Some months ago, we had so much fun reading Frank Dello Stritto’s masterful I Saw What I Saw When I Saw It, his memoir of growing up during the Golden Age of Television, that we decided to dip further into his corpus. My interest happily coincided with the new, revised 2nd edition of Vampire Over London: Bela Lugosi in Britain. For those who love Bela Lugosi (1882-1956) or Dracula, and you know who you are, this book is essential.
It is a strange quirk of history and cinematic fanaticism that the great figures of the age often sink into obscurity and people less respected in their own time find greater posthumous importance. Such is certainly the case with Bela Lugosi; more books have been written about Lugosi than Clark Gable (1901-1960) or Jimmy Stewart (1908-1997) or Gary Cooper (1901-1961) or Bing Crosby (1903-1977) combined, though those luminaries worked in the upper echelons of the movie industry while Lugosi toiled on Poverty Row.
What is it about Lugosi that makes him so potent a figure nearly 60 after his death, while greater stars (and much better actors) fade into obscurity? Perhaps it has something to do with the medium of film itself. Though the camera moves very close, it loves the large gesture, the show of big personality and individuality. Smaller, more subtle actors are applauded by the critics, but the movie-goer loves people who take it big. And few actors took it bigger than Lugosi.
Lugosi’s legacy to motion pictures remain a handful of interesting performances, a generous number of truly bad B films, and a legend that has lost none of its potency. Lugosi first played Dracula on Broadway. When Dracula premiered at the Fulton Theater, neither the critics nor the audience realized that they were witnessing the creation of one of modern theater history's great signature roles. Typecast as Dracula forever after his 1931 film appearance, actor and role merged for eternity when the actor requested that he be buried in his vampire costume.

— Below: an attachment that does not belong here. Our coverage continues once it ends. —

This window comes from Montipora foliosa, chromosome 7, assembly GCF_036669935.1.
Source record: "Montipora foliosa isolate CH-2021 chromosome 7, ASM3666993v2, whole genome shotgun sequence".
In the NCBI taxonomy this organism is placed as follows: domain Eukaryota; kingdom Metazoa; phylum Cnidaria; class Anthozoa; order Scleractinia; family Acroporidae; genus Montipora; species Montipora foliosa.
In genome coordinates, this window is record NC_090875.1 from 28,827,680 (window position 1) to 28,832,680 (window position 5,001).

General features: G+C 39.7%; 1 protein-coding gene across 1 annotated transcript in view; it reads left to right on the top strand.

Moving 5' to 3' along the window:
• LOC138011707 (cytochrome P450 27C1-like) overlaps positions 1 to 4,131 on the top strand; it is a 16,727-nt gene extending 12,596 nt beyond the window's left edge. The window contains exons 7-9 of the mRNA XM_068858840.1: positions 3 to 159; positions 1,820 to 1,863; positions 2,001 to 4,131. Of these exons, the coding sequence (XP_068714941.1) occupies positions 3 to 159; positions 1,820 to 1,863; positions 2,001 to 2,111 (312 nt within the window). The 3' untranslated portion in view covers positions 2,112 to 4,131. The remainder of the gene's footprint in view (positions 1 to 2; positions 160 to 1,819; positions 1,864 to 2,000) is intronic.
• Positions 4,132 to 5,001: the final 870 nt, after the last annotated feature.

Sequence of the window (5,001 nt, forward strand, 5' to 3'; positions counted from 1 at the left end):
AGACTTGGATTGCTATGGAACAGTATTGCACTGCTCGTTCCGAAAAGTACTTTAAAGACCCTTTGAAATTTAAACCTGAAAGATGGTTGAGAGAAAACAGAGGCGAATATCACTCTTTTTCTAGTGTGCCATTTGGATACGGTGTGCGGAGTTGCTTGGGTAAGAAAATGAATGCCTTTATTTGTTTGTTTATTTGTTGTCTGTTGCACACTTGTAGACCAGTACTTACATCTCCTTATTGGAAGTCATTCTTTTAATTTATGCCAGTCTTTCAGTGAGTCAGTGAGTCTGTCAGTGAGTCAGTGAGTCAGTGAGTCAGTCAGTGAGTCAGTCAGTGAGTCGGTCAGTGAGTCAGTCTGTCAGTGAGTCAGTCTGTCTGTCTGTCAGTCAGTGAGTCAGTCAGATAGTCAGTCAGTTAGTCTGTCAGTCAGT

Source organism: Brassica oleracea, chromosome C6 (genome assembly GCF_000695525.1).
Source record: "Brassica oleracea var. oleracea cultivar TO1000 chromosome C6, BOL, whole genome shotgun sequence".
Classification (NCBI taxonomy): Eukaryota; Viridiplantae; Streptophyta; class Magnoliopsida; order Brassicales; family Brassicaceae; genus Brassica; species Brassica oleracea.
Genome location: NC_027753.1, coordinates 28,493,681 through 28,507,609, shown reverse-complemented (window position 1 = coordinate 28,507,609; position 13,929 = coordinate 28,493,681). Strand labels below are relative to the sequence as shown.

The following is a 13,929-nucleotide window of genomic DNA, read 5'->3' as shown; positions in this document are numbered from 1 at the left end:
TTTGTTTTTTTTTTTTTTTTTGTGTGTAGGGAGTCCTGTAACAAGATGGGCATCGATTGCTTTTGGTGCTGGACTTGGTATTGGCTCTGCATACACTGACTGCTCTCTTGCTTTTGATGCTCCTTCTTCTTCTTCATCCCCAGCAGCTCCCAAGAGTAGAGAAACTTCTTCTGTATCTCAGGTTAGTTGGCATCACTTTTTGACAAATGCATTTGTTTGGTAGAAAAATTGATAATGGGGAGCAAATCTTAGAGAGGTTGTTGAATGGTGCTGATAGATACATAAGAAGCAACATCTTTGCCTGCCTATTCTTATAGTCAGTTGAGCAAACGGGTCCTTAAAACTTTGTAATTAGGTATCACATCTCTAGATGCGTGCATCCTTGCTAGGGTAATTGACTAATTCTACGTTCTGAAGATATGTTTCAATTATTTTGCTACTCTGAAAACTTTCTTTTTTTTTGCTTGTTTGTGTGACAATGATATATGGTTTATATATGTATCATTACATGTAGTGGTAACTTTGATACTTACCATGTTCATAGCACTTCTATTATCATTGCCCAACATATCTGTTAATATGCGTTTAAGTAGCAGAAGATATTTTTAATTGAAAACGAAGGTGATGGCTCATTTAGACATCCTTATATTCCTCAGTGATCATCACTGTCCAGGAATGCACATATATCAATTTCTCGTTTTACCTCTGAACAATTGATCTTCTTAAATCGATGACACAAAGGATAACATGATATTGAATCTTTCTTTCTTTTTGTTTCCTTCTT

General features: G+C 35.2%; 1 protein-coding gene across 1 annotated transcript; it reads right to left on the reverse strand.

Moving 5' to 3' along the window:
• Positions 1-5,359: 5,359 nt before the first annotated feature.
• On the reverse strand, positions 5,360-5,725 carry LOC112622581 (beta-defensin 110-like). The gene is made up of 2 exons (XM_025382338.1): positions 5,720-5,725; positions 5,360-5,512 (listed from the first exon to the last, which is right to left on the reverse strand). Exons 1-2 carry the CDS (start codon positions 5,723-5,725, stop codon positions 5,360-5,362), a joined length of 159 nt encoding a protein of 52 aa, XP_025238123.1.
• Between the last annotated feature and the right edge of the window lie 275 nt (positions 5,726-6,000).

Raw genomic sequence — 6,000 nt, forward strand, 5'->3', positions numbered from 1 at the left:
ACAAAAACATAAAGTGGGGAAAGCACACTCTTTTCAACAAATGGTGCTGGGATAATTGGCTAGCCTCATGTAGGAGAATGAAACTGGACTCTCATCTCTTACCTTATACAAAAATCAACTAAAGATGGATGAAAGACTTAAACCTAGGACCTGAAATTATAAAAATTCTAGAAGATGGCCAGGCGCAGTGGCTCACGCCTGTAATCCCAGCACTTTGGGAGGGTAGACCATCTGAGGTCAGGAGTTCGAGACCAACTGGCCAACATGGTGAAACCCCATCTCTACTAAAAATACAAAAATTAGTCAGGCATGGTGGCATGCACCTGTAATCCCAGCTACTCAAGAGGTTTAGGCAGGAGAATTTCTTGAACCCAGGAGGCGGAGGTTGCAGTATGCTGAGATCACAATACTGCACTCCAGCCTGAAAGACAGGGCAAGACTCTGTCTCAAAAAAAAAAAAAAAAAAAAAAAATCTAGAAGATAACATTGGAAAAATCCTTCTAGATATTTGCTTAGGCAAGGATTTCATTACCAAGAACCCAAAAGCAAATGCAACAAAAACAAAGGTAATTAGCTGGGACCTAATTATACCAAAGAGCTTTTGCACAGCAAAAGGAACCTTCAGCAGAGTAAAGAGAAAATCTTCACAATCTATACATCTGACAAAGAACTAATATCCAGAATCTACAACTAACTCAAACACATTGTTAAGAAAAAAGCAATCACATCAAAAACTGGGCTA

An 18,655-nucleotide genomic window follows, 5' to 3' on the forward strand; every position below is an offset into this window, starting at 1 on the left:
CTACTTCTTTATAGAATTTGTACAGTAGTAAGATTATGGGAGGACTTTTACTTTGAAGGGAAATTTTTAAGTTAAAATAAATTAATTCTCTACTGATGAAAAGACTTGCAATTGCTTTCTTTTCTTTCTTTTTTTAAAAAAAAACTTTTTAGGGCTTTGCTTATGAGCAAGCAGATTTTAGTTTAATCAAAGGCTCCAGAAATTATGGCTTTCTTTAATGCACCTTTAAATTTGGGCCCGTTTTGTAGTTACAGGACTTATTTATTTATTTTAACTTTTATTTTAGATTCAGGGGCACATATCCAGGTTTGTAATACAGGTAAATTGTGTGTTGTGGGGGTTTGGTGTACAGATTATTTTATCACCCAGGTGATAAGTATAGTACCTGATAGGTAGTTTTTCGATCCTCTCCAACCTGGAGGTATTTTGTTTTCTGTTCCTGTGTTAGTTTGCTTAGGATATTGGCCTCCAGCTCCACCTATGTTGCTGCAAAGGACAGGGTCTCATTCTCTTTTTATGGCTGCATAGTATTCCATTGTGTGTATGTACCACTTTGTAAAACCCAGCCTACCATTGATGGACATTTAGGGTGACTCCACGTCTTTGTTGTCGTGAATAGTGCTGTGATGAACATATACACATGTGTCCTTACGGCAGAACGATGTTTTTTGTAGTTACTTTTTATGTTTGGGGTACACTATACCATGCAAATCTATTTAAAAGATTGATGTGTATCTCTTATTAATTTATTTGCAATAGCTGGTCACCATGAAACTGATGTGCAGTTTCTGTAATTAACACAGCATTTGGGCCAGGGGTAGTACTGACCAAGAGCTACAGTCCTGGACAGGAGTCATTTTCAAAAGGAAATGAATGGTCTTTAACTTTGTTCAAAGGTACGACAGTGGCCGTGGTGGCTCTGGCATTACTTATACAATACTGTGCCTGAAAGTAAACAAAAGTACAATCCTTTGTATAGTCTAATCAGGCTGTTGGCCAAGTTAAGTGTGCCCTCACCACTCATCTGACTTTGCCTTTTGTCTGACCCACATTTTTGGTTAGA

Like many jobbing actors, Lugosi strove to go where the money was. He made two trips to Great Britain – the 1930s and 1950s, respectively – and little is known of his activity there. Legends among Lugosiphiles suggest that his 1950s tours of Dracula throughout the English countryside were a dismal failure. However, research by Dello Stritto and Brooks suggest that the tour was wildly successful, and that it was the last great triumph of Lugosi’s tumultuous life.
Dello Stritto and Brooks interviewed many of the survivors of tour, and also unearthed a great deal of previously unpublished material to make this a rich history indeed. But a book full facts could be deathly dull – despite the inherent interest of the topic – if the historian cannot make them come alive. Dello Stritto and Brooks do not drown in his own research. They are scintillating raconteurs, and this 300+ page book moves along as breezily as a fascinating dinner conversation.
This is not just a chronicle of a once-respected actor trying to recapture former glories, but a wonderful evocation of English provincial theater in the 1950s. It reflects a lost world of interest to theater buffs, movie buffs, Dracula and Lugosi mavens, and people drawn to the nascent English film industry. It is all there, from train travel and one-night stands in the sticks, to alliances and challenges among a small company of players, to hoping to open big in London’s West End. (Sadly, that was a triumph denied Lugosi and company.)
In addition to a lively and inviting text, Dello Stritto and Brooks have managed to uncover dozens of photos never-seen-in-print. Your Correspondent has spent decades reading about Bela Lugosi, with little hope of anything new on the horizon. Vampire Over London is crammed with photos I have never seen, that provide a greater understanding of both Lugosi the theatrical presence and Lugosi the man. This is a terrific book, not to be missed.
Vampire Over London: Bela Lugosi in Britain can be ordered directly from Cult Movies Press at: http://www.cultmoviespress.com/.